Kelly Hurliman is not here to intimidate you. Don’t be mistaken—the 44-year-old interior designer brings the level of taste and knowledge you would expect from a woman entrusted to dress Oprah for over a decade. But in an industry where an upturned nose and air of pretension come gratis with your consultation, Hurliman possesses a smart, down-to-earth vibe.
Take her upcoming presentation at the 2020 Lake Forest Showhouse and Gardens. Hurliman has been bestowed the honor of designing the property’s living room, and is working on a look inspired by Coco Chanel. But if you ask her how many boucle jackets and camellia-motif accessories fill her closet, she’ll admit there are not very many—and that the few she does own were acquired in an unexpected way.
“The only pieces I have are Oprah castoffs, including a tweed belt she gave me to a jacket she didn’t need,” says Hurliman. “It’s not so much the fashion of Chanel but the woman herself I find inspiring. She revolutionized the way women dressed, championed pants for ladies, and was an arbiter of good taste.”
Hurliman says her vision for the room is a personal take on a modern French apartment, or Coco’s salon. The original mustard yellow walls were blotted out and replaced with crisp ivory, and a ’90s brown wood floor is painted over to add a light, bright quality. “It gives the room a clean foundation,” she explains. “The palette is soft and pretty, like a lipstick set in shades of nude.”
“I think if [Chanel] were alive today, she’d be mixing that classic French style with modern pieces,” adds Hurliman. “I love an eclectic mix of genres, mixing in vintage as much as clients will allow. For me, antique and vintage décor is what makes a room truly unique and keeps rooms from looking just like your neighbors.”
Hurliman, once named The Hollywood Reporter’s 25 Most Powerful Stylists, established her design business in 2016, after her 10- year tenure with Oprah. She admits it was a risk to shift careers at 40; to get through it, she channeled the former college student in her and started on the ground floor.
“Fashion was my first passion and as a junior at the University of Illinois I knew I needed to get to New York City to see it up close,” says Hurliman. “I found my own internships at Isaac Mizrahi’s studio in Soho and Barney’s New York in the studio services office. The winter of my senior year I even interned in Los Angeles for the costume designer of Friends. So when I made this career shift, one of my first calls was to Nate Berkus, who was so gracious in answering my questions and offering his wisdom on the business. I went on to intern at his firm in Chicago and it was a great experience to see how a high-end firm operates.”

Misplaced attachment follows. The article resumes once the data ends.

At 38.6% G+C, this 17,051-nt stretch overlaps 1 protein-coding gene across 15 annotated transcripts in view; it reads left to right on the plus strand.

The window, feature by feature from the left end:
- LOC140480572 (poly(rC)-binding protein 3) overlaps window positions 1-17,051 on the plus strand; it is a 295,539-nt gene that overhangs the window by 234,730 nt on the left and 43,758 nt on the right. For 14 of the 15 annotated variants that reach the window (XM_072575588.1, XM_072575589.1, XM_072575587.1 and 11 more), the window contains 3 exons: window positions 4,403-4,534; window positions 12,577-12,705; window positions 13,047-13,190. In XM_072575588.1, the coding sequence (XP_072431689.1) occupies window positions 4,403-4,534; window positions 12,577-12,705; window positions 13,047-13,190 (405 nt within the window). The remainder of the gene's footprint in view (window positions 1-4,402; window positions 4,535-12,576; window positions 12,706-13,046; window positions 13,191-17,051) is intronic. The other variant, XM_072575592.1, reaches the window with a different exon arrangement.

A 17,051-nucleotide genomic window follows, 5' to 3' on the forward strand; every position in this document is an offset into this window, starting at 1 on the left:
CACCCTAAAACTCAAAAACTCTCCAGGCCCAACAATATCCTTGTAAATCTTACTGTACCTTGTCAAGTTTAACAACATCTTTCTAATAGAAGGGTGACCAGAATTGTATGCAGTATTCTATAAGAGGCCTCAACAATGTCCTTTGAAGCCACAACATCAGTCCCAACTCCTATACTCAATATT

But even with top-tier training, Hurliman admits that there are times when she has to quiet her inner critic.
“In my first year, when self-doubt would creep in, I mentioned [to Oprah] how I didn’t know how I got there,” she says. “She looked directly at me with those deep brown eyes and said, ‘Nothing is happening out of turn, you are exactly where you are supposed to be.’ I never forgot it and still think of it when that dreaded imposter syndrome sets in.”
To look at Hurliman’s work, you would never suspect any feelings of hesitation. Her rooms are full of life, with confident uses of color and bold focal points. And her talent is in demand—as she hustles to create a stunning living room for the Showhouse, she also juggles regular design projects for high-profile clients (she is currently working on a Chicago penthouse for Blackhawks goalie Corey Crawford and his wife, Kristy.)
Hurliman cites Kelly Wearstler, Billy Baldwin, and Joseph Dirand among her biggest influences, but she’d prefer not be boxed in or expected to exclusively work in one style.
“It may not be good from a marketing and branding standpoint, but I like that I don’t have a signature look,” she says. “I can do a traditional room one minute and then something mid-century modern, California clean, or poppy and colorful the next. It definitely looks nice on an Instagram feed to have it all be similar, but I’d get so bored doing the same look.”
As a native of Western Springs, Hurliman recently moved back after 14 years in Chicago. “When I was expecting my second child, my husband and I decided we were ready to put the focus on family,” she explains. “It wasn’t my intent to return to the town I was raised in, but it happened naturally. I loved growing up in these parts and it really was an idyllic childhood.”
But that doesn’t mean Hurliman craves a generic environment.
“When it comes to interiors, I do believe that the ‘burbs don’t have to be boring,” she says. “If there’s one thing I like to push it’s suburban blandness. I love it when a client is open to pushing the envelope and not playing it safe.”
In terms of her personal approach, Hurliman draws comparisons between dressing people and dressing rooms: don’t imitate, and pay attention to the little things.
“The biggest mistake I see with homeowners is that everyone turns to the same images and outlets for inspiration,” she says. “I’ll see the same pictures over and over again, and it feels like people are okay with their homes looking like everyone else’s. It’s difficult to find the client that really let’s you go for it. I really care about the details and I could drive myself crazy editing down the options.”
“I love that design can be transformative and whether it’s the perfect outfit or a beautiful space, both my careers have been in pursuit of the same ideal—to change how you feel through the power of good design.”